• Do you think it is reasonable for investors to look to the fact that Kalydeco was approved for 2–5 year olds despite missing this endpoint in its own Phase 3 study?
  • What would you expect from the E.U. assuming the six-month trial demonstrates similar results to the most recent data?
  • Are there any characteristics you think the FDA will consider about Orkambi beyond the data i.e. anything we should keep on the radar we might have missed about the drug?
  • Management has recently begun warning that profits might not be quite as high as they initially projected due to a dip in refill rates. Why would patients forgo refilling if it is such an important treatment? Would these reasons hold true across all age ranges of the patient population?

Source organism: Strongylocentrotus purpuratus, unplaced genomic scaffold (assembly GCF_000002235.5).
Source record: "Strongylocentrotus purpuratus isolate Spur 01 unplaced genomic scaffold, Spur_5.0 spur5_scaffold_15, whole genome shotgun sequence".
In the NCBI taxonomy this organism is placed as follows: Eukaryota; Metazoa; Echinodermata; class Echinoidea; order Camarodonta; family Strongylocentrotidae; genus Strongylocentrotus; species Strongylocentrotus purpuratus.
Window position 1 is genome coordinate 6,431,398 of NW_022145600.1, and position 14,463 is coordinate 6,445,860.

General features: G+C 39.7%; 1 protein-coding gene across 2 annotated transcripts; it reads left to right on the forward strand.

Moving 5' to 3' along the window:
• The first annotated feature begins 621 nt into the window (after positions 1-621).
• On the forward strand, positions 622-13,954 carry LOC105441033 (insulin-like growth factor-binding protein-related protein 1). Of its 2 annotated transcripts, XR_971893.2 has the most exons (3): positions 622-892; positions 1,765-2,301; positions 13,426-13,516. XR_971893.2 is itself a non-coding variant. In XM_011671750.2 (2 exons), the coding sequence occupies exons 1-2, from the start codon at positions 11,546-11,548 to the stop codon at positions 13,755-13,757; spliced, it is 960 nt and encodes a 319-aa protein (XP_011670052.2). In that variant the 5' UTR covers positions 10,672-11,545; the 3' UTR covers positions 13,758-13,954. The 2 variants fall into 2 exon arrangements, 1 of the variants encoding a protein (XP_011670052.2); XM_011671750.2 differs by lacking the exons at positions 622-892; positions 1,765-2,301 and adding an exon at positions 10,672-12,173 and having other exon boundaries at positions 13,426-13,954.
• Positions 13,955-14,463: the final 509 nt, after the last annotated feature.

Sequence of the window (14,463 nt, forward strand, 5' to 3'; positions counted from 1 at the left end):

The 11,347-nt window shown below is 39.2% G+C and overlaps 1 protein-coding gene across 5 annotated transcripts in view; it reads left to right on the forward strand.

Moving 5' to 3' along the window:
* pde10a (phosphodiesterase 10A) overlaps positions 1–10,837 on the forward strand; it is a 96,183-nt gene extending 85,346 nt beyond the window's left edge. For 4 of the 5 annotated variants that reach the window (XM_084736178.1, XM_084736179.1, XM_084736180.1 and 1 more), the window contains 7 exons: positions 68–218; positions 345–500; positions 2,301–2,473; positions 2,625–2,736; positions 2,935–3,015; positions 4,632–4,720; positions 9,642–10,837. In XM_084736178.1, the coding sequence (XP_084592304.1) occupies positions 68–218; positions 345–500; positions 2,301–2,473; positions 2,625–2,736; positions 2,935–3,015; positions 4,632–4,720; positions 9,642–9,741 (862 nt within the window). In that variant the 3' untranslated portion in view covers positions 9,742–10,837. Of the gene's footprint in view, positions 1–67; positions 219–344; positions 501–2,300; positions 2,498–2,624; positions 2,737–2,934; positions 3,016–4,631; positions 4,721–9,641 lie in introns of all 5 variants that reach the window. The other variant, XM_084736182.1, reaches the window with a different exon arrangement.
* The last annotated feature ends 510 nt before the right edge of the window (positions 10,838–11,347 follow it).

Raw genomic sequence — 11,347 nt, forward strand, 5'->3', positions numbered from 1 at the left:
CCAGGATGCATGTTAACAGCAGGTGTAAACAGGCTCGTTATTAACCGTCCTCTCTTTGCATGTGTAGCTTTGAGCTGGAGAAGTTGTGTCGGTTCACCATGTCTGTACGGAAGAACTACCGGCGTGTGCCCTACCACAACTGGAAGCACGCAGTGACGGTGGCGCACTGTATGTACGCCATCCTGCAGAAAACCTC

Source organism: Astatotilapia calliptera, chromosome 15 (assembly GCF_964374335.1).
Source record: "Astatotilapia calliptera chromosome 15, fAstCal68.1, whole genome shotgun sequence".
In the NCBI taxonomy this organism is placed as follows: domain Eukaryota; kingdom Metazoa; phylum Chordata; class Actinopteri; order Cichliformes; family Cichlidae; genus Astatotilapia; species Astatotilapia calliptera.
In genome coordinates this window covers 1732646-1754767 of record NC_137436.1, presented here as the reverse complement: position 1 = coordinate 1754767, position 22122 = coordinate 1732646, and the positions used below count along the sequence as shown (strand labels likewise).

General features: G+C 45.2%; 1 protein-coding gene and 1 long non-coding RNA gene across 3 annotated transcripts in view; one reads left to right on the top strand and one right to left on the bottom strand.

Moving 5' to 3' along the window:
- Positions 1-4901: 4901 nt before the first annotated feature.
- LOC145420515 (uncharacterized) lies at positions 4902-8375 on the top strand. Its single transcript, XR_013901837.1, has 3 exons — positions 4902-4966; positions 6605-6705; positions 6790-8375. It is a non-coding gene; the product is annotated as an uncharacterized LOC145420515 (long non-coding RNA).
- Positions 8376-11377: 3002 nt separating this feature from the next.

Conclusion

Orkambi effectively treats the most common type of CF and makes VRTX steep profits. Currently, the drug is only available to those ages 12 and above, but a supplemental new drug application being reviewed this September could expand this range to ages 6+. An approval would open VRTX’s market while increasing treatment options for patients. Interviewing a CF expert could help investors gain a better perspective into the chances of a label expansion and allow them to make more diligent investment decisions.

How To Participate in the Expert Call

Users interested in participating in the VRTX expert call can join the project and add their questions for the expert. The call will be free for current Slingshot Insights members. Users can listen live or to a recording that will be available immediately after the call, on the project page.